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Nathan bounces back with spotless ninth

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DETROIT -- By now, in his 14th big league season, Joe Nathan has accepted the fact that the closer is an easy scapegoat on any baseball team.

"When things go bad, they're all over you," Nathan said Sunday, a day after he gave up three runs in the ninth inning of a tie game that the Tigers eventually lost to Cleveland. "When things go well, they cheer."

This time, Nathan was the recipient of cheers after his 1-2-3 ninth ended the Tigers' 5-1 win over the Indians.

Nathan has been an enigma this season, and his rough night Saturday forced manager Brad Ausmus to answer questions regarding Nathan's status as the team's closer. The veteran has retired the side in order only four times in his last 18 appearances, a far cry from the shutdown closer many Tigers fans envisioned they were getting when the team signed Nathan last offseason.

Meanwhile, the most attractive internal alternative for the closer role, Joba Chamberlain, pitched a scoreless eighth for the second consecutive day.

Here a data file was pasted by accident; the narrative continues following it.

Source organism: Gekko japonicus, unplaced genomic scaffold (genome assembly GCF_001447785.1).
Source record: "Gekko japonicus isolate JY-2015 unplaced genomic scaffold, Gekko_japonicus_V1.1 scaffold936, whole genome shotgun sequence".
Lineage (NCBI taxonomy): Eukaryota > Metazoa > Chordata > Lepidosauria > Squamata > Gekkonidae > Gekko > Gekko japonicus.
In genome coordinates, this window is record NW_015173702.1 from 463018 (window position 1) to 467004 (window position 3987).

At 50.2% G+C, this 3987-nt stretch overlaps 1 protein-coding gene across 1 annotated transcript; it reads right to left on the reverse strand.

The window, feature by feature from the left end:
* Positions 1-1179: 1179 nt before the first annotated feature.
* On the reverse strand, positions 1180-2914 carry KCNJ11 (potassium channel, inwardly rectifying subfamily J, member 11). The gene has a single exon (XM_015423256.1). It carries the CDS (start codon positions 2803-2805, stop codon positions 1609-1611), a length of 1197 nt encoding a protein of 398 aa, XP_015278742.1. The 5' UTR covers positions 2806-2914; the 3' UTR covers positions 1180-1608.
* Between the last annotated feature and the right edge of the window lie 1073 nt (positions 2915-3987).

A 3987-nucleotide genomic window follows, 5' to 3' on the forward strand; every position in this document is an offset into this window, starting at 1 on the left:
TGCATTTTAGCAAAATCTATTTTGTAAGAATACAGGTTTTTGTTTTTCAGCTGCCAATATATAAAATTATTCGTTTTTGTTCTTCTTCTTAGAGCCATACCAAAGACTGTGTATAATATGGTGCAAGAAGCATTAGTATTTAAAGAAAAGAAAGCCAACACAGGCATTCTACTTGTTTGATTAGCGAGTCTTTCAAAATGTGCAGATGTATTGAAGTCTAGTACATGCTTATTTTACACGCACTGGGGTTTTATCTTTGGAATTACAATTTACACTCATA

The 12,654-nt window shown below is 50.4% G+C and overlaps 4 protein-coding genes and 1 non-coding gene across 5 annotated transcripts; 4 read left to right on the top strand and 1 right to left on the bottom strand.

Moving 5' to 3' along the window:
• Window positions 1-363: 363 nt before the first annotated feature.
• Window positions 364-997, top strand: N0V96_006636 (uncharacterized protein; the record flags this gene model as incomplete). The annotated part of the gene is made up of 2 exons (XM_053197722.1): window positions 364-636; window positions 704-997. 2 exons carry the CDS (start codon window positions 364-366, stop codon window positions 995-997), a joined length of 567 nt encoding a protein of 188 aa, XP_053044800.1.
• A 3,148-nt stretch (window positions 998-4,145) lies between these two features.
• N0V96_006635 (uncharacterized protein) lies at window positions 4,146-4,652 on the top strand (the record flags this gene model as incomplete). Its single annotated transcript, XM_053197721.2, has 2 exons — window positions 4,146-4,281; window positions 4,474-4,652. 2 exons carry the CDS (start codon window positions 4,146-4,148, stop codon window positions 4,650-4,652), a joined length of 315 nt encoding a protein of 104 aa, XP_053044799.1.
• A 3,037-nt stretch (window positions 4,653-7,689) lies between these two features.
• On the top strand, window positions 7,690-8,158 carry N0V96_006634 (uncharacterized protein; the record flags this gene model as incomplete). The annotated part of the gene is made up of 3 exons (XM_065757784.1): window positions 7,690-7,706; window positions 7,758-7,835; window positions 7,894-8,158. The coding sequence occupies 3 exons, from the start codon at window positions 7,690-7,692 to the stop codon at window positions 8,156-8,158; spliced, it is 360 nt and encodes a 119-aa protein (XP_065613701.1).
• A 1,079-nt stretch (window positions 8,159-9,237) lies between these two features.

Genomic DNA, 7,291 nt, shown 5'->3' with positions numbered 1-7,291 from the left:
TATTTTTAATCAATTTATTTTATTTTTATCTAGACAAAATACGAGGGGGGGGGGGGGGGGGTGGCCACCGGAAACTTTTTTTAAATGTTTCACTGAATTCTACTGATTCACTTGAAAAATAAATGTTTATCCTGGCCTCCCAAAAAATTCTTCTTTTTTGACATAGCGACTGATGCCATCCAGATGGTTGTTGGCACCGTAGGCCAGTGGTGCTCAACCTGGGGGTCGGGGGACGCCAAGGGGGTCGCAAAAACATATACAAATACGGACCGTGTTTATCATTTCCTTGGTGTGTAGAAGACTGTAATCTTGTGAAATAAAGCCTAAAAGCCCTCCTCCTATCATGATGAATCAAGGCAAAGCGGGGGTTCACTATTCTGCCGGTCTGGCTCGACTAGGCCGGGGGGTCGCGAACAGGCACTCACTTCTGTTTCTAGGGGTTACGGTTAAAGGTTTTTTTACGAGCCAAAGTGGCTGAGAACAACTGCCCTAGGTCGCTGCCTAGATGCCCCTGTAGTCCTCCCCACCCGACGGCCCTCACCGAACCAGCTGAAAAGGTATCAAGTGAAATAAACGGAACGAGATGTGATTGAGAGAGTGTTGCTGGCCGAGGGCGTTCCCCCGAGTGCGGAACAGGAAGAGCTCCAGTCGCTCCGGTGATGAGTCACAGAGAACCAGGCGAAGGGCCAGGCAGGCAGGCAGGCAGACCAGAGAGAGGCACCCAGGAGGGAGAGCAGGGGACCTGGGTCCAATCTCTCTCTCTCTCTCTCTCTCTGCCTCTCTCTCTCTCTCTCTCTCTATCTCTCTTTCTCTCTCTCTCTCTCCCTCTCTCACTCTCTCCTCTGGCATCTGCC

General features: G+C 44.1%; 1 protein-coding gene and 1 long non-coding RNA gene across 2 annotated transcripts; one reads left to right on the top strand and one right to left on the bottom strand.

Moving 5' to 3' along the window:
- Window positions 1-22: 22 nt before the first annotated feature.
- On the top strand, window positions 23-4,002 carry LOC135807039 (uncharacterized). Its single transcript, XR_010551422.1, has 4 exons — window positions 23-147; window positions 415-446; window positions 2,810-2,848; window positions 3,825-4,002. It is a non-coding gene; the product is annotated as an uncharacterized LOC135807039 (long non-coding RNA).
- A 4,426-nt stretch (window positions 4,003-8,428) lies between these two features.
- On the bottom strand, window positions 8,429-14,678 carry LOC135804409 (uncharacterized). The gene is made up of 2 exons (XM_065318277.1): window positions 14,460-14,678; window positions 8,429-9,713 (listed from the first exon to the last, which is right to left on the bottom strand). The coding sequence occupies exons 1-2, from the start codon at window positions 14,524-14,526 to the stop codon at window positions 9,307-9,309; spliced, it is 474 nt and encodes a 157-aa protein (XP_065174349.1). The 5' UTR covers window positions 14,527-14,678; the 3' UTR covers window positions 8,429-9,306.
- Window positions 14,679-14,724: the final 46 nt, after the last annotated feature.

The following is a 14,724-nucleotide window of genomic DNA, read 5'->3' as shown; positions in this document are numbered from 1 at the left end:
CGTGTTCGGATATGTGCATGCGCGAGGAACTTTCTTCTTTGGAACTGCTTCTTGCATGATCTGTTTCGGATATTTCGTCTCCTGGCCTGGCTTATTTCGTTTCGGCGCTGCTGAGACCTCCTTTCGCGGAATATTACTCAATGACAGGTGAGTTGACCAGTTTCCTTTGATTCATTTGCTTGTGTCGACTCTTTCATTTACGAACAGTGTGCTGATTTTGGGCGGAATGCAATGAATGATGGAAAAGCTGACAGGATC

The Tigers are also reportedly in the market for bullpen help from the outside as the July 31 non-waiver Trade Deadline approaches. In 2011, Nathan was attempting to come back from Tommy John surgery the year before, and it was then that he learned a valuable lesson -- don't worry about the trade rumors.

"I didn't concern myself then, and I'm surely not going to do it now," Nathan said.

This season, Nathan's name isn't popping up as a candidate for a trade, but any deal for relief pitching could certainly leave him on less-than-level footing.

"I'm way too old to worry about that stuff," Nathan said. "I've done too much in this game, too much in my career. I think it'd be unfair to myself to beat myself up over that kind of stuff after all the things I've been through in my career. That's part of the game and I know stuff's going to be talked about, but that's not for me to worry about."

Ausmus had hinted that rust could have played a role in Nathan's rough appearance on Saturday, as he went over a week without pitching. But he showed no signs of that on Sunday.

"It was crisp," Ausmus said of Nathan's effort. "He was down, got strikes in the bottom of the zone, good slider, looked like he was throwing downhill. I thought he pitched very well."

Matt Slovin is an associate reporter for MLB.com. This story was not subject to the approval of Major League Baseball or its clubs.

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